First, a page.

Penetrating neck trauma

Penetrating neck trauma - Penetrating Neck Trauma Vic V....

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Penetrating Neck Trauma Vic V. Vernenkar, D.O. St. Barnabas Hospital
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Introduction 5-10% of all trauma Overall mortality rate as high as 11% Major vessel injury fatal in 65%, including prehospital deaths Attending physician must have excellent knowledge of anatomy Multidisciplinary
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History Ligation of the major vessels described as early as 1522 by Ambrose Pare Ligation was the procedure of choice for vascular injury through WW 1 Associated mortality rates up to 60% Significant neurologic impairment in 30 %
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History Mandatory exploration of all penetrating neck wounds, through the platysma Fogelman and Stewart reported Parkland Memorial Hospital experience of early, mandatory exploration with mortality of 65 vs. . 35% for delayed exploration 40% to 60% rate of negative explorations with mandatory exploration Present mortality for civilian wounds is 4% to 6%
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Zone I Bound superiorly by the cricoid and inferiorly by the sternum and clavicles Contains the subclavian arteries and veins, the dome of the pleura, esophagus, great vessels of the neck, recurrent nerve, trachea Signs of significant injury may be hidden from inspection in the mediastinum or chest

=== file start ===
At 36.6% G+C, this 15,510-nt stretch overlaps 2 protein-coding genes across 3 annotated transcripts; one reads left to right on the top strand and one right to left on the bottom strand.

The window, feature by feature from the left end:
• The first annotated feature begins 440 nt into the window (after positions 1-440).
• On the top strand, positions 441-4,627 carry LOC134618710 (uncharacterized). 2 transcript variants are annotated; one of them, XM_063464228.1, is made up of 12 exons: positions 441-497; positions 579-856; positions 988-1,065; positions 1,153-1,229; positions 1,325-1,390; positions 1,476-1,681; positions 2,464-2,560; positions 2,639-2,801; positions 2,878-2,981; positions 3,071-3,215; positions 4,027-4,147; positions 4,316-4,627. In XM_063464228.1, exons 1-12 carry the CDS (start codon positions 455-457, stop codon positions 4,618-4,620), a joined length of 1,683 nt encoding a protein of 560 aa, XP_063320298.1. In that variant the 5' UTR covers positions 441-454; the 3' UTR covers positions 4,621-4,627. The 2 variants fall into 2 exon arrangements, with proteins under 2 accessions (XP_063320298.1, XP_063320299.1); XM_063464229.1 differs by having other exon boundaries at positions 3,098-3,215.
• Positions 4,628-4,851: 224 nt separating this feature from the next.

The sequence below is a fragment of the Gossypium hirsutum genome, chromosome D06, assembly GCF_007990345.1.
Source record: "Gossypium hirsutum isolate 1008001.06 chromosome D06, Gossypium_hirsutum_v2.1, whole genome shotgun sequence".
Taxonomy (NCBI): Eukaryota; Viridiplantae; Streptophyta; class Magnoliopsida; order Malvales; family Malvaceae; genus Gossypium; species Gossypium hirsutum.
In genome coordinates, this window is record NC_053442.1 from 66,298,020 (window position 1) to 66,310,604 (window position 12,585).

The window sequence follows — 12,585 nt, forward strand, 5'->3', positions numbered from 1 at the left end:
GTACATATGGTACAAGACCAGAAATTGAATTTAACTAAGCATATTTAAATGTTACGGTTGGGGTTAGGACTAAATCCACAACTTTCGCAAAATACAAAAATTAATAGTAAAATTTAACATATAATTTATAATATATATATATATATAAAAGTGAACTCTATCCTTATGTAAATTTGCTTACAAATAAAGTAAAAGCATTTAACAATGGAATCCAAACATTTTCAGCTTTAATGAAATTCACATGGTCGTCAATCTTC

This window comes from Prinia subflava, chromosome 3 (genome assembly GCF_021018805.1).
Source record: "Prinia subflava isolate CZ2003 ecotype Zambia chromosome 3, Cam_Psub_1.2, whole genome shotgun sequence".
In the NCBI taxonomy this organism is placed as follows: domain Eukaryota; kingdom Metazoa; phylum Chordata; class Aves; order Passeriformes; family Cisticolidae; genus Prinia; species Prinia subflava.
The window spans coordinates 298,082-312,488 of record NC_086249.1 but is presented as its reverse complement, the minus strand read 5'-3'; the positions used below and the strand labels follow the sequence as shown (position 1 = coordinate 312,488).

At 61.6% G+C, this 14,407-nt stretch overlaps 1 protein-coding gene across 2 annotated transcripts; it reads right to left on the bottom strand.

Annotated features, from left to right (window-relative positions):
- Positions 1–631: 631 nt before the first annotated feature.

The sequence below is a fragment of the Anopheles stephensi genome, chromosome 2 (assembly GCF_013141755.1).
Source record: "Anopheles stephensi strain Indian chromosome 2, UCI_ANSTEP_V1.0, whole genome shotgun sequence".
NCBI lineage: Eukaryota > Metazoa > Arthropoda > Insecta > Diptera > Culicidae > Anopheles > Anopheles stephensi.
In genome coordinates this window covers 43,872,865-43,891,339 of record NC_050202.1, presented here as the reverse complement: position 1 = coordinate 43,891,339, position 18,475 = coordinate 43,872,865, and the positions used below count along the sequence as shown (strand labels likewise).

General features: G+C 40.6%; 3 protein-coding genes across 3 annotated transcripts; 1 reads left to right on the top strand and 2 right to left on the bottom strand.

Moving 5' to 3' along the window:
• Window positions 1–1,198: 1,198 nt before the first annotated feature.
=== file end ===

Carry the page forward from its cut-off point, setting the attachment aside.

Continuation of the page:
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Zone II Bound inferiorly by the cricoid and superiorly by the angle of the mandible Contains the larynx, pharynx, base of tongue, carotid artery and jugular vein, phrenic, vagus, and hypoglossal nerves Injuries here are seldom occult Common site of carotid injury
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Zone III Lies above the angle of the mandible Contains the internal and external carotid arteries, the vertebral artery, and several cranial nerves Vascular and cranial nerve injuries common
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Ballistics Over 95% of penetrating neck wounds are from guns and knives, remainder from motor vehicle, household, and industrial accidents The amount of energy transferred to tissue is difference between the kinetic energy of the projectile when it enters the tissue, and the kinetic energy of any exiting fragments or projectiles The velocity of the projectile is the most significant aspect of energy transfer (K.E. = 1/2 mv^2)
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This note was uploaded on 12/27/2011 for the course STEP 1 taught by Professor Dr.aslam during the Fall '11 term at Montgomery College.

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Penetrating neck trauma - Penetrating Neck Trauma Vic V....

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